Intersection Letters from Corner
Intersection Letters from Top
Intersection Letters from Front
Intersection Letters from Right

Now we can export to a STL file for printing.

All files related to this post can be found at Thingiverse

RazorX2 Tech Talk: An introduction to Amazon web services (AWS)!

Tech Talk Flyer

Dear RazorX2 Team, Colleagues, and Friends!

It is our pleasure to invite you to our first RAZORX2 TECH TALK:  AN INTRODUCTION TO AMAZON WEB SERVICES (AWS)!

Thursday, March 31st from 4-6PM at RazorX2 

1930 Isaac Newton Square, #205 Reston, VA 20190

We are honored to welcome RazorX2’er and AWS Trained Administator, Jack Durham, to introduce us to the available services within AWS.

  • Get started using AWS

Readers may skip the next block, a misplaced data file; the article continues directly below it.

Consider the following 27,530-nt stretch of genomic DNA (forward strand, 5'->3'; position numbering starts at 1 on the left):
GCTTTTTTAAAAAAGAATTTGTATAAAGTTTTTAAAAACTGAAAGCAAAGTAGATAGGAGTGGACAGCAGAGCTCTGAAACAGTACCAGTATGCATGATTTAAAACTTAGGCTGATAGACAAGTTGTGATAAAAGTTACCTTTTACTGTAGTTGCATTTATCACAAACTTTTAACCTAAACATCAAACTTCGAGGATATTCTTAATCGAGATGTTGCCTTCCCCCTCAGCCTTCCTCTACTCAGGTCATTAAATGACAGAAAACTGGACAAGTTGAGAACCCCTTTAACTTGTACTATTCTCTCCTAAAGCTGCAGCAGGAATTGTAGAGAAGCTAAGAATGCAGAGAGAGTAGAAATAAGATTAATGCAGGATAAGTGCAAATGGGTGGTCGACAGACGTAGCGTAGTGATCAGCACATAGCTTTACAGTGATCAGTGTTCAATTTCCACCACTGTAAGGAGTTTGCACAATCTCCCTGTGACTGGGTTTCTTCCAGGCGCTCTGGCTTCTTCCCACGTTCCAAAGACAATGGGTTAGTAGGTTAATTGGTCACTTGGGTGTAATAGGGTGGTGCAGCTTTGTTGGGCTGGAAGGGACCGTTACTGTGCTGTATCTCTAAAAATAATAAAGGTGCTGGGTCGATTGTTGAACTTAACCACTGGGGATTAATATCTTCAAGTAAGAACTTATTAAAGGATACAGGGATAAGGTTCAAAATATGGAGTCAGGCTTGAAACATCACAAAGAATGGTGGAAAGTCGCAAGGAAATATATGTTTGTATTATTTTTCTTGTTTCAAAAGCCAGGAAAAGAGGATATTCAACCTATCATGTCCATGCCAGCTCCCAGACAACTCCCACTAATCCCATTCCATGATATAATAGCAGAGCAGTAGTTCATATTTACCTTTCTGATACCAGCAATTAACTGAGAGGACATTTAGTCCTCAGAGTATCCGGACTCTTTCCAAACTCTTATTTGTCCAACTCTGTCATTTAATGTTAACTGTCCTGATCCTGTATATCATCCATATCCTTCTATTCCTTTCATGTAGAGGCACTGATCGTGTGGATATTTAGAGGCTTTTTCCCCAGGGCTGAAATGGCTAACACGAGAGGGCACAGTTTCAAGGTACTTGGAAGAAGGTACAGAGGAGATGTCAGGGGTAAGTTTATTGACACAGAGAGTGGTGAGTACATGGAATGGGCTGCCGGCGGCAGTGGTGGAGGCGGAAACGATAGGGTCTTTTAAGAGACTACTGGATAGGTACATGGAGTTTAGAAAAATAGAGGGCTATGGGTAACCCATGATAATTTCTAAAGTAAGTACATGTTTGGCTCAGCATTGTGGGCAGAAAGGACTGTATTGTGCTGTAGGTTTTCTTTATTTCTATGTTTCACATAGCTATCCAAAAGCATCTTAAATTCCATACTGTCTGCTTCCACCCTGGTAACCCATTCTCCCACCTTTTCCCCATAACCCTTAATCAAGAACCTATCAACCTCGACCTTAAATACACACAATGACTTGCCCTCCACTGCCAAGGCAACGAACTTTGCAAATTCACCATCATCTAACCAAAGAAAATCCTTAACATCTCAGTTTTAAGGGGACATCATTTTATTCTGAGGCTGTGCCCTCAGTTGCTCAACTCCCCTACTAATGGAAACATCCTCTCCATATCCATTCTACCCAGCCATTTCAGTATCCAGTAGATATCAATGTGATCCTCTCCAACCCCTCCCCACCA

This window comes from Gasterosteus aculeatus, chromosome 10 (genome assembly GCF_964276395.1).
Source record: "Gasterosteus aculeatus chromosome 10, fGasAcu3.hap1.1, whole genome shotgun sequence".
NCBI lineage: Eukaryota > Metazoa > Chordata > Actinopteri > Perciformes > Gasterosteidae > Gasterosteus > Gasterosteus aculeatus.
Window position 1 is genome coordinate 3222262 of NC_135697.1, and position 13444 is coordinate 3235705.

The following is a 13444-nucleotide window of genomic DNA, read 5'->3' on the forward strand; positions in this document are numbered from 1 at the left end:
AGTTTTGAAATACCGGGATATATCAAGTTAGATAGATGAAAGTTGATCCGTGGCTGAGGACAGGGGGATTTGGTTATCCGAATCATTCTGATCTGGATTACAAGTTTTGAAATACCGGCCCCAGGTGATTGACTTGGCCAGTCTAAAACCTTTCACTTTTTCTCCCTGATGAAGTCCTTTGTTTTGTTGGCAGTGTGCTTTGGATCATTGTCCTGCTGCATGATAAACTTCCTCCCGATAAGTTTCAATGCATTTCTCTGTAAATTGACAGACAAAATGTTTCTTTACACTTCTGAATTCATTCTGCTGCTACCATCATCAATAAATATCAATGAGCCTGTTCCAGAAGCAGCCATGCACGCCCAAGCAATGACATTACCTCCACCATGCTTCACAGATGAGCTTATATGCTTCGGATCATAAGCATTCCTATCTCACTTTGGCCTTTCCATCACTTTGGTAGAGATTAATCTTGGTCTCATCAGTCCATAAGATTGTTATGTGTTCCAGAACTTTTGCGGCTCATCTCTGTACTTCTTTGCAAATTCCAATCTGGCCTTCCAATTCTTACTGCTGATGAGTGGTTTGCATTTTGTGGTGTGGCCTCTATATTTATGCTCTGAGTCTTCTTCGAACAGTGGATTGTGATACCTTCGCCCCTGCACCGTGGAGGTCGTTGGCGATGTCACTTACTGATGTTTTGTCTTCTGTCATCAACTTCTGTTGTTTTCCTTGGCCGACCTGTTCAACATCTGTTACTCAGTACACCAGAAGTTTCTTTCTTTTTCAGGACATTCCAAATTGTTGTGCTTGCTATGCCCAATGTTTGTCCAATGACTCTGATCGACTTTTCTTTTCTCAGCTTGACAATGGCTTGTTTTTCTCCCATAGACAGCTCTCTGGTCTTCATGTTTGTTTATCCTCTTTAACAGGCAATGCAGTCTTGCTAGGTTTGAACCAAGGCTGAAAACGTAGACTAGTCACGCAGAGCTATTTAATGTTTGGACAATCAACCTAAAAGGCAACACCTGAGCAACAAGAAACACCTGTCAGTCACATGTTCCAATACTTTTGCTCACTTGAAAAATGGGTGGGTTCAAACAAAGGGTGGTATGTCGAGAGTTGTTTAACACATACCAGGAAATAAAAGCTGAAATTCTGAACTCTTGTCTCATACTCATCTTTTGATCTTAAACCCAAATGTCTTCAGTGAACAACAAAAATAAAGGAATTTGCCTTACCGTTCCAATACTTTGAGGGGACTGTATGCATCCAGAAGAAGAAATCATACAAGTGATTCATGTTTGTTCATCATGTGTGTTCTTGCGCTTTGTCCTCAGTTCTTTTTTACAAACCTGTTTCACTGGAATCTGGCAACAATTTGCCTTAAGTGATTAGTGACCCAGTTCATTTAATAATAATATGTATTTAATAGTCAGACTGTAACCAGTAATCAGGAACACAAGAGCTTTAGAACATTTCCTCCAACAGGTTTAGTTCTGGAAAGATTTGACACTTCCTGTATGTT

• Learn key concepts & terminology
  • See live demonstrations
  • Food & drinks will be provided
  • All are invited to attend (bring your friends)
  • Free admission
  • Free Wi-Fi available

Please RSVP here

The Technologists of Tomorrow

I had the pleasure of attending the Thomas Jefferson High School internship fair on Wed Jan 20, in Alexandria, VA. To be honest, I wasn’t sure what to expect. Yes, they’re smart. Yes, they’re technical. Yes, they’re ambitious. But let’s face it, they’re just kids.

But as the afternoon progressed, my prejudices of “they’re just kids” quickly faded. The beauty of those students was not in their academic and extra-curricular achievements (although, those were beyond impressive!) but instead, the reality that they were so much more than just their academic successes. I had artful and insightful conversations about Snapchat, artificial intelligence, and technology in research. It was their gift of youthful enthusiasm and curiosity, not yet polluted by impossible deadlines and underfunded projects, that made me realize, the technologists of tomorrow are here, today.